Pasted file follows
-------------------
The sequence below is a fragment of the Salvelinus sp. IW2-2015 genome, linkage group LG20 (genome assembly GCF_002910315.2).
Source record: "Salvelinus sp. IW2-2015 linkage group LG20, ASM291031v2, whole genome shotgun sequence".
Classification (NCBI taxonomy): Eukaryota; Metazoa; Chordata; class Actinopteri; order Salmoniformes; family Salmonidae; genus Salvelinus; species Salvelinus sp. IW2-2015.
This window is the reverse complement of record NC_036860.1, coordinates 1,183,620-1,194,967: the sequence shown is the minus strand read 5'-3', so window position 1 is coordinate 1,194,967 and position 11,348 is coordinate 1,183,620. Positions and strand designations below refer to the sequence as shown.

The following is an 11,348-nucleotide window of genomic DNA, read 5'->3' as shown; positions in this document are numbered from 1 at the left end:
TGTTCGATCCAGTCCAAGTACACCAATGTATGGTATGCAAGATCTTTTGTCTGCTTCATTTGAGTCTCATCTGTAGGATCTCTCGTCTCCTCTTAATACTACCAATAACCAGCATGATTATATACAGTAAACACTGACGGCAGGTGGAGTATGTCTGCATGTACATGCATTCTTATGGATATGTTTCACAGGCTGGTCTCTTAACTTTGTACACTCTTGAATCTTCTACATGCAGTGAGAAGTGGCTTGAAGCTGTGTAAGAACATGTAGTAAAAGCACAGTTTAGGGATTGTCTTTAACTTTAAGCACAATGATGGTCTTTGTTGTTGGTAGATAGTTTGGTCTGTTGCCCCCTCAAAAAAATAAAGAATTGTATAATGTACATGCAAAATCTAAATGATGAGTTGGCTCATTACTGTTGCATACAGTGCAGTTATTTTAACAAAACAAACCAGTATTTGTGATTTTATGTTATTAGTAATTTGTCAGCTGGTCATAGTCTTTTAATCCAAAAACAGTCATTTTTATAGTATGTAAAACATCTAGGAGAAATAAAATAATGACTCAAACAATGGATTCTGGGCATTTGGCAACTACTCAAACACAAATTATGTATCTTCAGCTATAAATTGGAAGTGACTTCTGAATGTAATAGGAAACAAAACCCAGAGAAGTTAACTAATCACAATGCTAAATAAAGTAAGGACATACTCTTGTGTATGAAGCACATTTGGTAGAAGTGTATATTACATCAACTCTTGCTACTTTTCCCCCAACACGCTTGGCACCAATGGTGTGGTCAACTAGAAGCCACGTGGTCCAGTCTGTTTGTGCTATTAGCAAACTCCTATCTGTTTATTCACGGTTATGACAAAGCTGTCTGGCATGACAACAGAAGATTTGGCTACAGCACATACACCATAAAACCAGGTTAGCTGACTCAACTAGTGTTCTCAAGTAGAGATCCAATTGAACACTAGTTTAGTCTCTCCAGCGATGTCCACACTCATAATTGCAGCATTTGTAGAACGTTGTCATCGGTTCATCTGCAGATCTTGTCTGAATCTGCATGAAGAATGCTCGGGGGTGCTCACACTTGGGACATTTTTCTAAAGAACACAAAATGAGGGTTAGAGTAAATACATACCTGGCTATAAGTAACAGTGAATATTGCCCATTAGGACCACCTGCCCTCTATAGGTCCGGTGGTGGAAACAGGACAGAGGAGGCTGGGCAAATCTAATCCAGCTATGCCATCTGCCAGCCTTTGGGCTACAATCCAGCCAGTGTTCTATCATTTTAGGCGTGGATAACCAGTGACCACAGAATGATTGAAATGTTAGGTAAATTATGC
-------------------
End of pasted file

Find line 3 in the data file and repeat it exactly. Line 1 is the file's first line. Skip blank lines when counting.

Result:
Classification (NCBI taxonomy): Eukaryota; Metazoa; Chordata; class Actinopteri; order Salmoniformes; family Salmonidae; genus Salvelinus; species Salvelinus sp. IW2-2015.